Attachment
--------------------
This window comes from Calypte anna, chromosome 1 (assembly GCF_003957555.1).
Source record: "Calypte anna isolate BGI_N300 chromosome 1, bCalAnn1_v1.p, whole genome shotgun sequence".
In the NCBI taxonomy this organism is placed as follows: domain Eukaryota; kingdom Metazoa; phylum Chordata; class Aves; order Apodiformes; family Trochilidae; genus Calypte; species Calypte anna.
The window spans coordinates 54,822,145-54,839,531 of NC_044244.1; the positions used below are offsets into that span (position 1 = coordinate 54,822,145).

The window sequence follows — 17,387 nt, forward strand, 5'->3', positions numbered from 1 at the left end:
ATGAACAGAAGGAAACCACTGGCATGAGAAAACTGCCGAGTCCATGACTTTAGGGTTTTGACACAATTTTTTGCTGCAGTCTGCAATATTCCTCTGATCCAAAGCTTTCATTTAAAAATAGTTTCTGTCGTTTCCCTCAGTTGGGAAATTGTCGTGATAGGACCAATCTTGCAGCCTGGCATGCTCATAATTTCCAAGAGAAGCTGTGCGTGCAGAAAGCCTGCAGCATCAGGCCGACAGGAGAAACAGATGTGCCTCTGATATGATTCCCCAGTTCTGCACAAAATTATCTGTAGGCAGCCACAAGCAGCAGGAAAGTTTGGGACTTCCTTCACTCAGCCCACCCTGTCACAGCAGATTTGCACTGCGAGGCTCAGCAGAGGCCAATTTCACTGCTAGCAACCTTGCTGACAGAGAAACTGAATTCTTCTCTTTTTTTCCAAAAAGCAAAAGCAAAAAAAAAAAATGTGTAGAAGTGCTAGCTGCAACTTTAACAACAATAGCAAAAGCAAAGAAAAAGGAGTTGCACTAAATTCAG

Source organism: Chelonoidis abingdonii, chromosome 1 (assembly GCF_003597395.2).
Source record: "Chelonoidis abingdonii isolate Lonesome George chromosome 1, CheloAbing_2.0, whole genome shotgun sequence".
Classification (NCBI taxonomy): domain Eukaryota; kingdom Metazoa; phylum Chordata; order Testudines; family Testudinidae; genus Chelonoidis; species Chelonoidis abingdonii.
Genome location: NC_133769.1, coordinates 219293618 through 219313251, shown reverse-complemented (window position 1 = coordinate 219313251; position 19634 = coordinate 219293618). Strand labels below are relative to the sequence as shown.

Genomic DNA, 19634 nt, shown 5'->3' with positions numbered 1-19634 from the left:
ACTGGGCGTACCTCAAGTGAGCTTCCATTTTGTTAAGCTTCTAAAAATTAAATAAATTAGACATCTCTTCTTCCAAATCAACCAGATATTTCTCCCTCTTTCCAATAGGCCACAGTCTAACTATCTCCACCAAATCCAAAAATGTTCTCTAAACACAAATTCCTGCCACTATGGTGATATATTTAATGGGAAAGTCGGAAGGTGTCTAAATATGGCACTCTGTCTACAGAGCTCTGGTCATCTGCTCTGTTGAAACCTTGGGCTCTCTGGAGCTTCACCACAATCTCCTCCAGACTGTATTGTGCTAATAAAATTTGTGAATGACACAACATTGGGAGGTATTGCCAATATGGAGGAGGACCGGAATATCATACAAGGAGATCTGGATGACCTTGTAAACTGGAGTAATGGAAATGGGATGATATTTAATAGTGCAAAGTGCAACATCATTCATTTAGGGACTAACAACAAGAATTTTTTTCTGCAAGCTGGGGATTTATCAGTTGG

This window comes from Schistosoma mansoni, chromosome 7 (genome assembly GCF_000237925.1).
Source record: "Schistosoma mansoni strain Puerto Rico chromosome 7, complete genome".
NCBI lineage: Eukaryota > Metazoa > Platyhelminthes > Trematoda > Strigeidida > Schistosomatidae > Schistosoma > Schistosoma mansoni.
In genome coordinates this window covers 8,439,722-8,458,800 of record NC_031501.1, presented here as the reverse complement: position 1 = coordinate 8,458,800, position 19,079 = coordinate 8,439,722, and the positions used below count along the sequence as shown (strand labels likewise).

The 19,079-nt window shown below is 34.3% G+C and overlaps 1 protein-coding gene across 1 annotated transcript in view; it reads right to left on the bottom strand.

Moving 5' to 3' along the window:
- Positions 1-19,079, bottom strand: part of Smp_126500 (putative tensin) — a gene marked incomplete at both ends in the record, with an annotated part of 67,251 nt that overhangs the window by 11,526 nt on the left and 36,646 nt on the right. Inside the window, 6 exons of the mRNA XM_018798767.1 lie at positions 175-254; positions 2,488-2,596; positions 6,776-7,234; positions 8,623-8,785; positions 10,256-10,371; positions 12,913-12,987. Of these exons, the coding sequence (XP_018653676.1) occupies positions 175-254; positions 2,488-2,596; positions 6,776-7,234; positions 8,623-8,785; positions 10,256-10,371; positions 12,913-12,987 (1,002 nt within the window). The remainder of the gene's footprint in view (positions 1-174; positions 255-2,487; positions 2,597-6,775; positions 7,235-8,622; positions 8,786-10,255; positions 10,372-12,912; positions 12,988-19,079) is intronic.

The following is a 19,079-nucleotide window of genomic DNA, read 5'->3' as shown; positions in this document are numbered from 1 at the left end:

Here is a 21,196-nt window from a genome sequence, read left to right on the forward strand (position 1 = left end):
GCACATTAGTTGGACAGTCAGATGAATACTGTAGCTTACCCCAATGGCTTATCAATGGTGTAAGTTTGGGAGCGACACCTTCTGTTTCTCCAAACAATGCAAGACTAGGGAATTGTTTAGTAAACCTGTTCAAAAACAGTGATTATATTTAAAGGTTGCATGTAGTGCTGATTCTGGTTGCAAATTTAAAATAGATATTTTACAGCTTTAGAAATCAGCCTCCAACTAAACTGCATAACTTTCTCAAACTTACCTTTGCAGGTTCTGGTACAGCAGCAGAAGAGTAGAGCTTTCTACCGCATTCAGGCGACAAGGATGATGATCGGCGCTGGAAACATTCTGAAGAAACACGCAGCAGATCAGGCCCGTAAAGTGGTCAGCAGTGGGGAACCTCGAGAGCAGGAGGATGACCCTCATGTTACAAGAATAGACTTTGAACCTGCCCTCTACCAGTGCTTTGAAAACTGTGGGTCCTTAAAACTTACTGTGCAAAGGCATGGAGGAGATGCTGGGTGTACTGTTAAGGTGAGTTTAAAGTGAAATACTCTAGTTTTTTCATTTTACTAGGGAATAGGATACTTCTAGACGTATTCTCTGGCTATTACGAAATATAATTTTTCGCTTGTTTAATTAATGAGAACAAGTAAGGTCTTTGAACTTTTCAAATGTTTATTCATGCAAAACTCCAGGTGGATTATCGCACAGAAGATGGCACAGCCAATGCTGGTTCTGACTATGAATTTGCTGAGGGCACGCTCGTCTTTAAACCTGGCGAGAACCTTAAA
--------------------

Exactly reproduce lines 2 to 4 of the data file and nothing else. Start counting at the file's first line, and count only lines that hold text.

Source record: "Calypte anna isolate BGI_N300 chromosome 1, bCalAnn1_v1.p, whole genome shotgun sequence".
In the NCBI taxonomy this organism is placed as follows: domain Eukaryota; kingdom Metazoa; phylum Chordata; class Aves; order Apodiformes; family Trochilidae; genus Calypte; species Calypte anna.
The window spans coordinates 54,822,145-54,839,531 of NC_044244.1; the positions used below are offsets into that span (position 1 = coordinate 54,822,145).